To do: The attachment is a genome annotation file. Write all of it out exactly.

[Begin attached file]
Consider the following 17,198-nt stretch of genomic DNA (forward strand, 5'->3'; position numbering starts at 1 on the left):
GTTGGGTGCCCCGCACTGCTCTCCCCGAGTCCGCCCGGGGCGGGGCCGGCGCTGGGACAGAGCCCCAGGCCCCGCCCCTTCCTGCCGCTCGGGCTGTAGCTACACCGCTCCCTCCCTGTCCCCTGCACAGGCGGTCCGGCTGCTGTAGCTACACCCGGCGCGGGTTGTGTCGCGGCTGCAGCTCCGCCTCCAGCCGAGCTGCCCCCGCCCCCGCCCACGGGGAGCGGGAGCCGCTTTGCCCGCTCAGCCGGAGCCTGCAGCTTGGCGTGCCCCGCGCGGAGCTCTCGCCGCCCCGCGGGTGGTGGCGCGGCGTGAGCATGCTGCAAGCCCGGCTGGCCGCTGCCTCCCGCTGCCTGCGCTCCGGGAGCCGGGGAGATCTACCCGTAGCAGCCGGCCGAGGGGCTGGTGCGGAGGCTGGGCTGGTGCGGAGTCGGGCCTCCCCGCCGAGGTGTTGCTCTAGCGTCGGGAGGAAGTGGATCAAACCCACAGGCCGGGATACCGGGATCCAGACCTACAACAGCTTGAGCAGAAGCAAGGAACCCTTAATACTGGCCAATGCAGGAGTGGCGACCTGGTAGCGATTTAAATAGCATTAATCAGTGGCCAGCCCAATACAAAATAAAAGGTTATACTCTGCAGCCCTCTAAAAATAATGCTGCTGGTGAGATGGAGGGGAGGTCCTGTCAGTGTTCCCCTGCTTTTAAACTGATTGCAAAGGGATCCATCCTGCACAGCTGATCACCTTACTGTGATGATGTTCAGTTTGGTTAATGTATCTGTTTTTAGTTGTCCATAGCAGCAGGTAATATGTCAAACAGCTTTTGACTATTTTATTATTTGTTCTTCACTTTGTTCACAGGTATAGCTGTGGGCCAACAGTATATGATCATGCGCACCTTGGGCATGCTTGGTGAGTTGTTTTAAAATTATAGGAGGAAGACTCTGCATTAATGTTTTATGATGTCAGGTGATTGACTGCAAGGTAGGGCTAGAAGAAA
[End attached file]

Consider the following 17,198-nt stretch of genomic DNA (forward strand, 5'->3'; position numbering starts at 1 on the left):
GTTGGGTGCCCCGCACTGCTCTCCCCGAGTCCGCCCGGGGCGGGGCCGGCGCTGGGACAGAGCCCCAGGCCCCGCCCCTTCCTGCCGCTCGGGCTGTAGCTACACCGCTCCCTCCCTGTCCCCTGCACAGGCGGTCCGGCTGCTGTAGCTACACCCGGCGCGGGTTGTGTCGCGGCTGCAGCTCCGCCTCCAGCCGAGCTGCCCCCGCCCCCGCCCACGGGGAGCGGGAGCCGCTTTGCCCGCTCAGCCGGAGCCTGCAGCTTGGCGTGCCCCGCGCGGAGCTCTCGCCGCCCCGCGGGTGGTGGCGCGGCGTGAGCATGCTGCAAGCCCGGCTGGCCGCTGCCTCCCGCTGCCTGCGCTCCGGGAGCCGGGGAGATCTACCCGTAGCAGCCGGCCGAGGGGCTGGTGCGGAGGCTGGGCTGGTGCGGAGTCGGGCCTCCCCGCCGAGGTGTTGCTCTAGCGTCGGGAGGAAGTGGATCAAACCCACAGGCCGGGATACCGGGATCCAGACCTACAACAGCTTGAGCAGAAGCAAGGAACCCTTAATACTGGCCAATGCAGGAGTGGCGACCTGGTAGCGATTTAAATAGCATTAATCAGTGGCCAGCCCAATACAAAATAAAAGGTTATACTCTGCAGCCCTCTAAAAATAATGCTGCTGGTGAGATGGAGGGGAGGTCCTGTCAGTGTTCCCCTGCTTTTAAACTGATTGCAAAGGGATCCATCCTGCACAGCTGATCACCTTACTGTGATGATGTTCAGTTTGGTTAATGTATCTGTTTTTAGTTGTCCATAGCAGCAGGTAATATGTCAAACAGCTTTTGACTATTTTATTATTTGTTCTTCACTTTGTTCACAGGTATAGCTGTGGGCCAACAGTATATGATCATGCGCACCTTGGGCATGCTTGGTGAGTTGTTTTAAAATTATAGGAGGAAGACTCTGCATTAATGTTTTATGATGTCAGGTGATTGACTGCAAGGTAGGGCTAGAAGAAA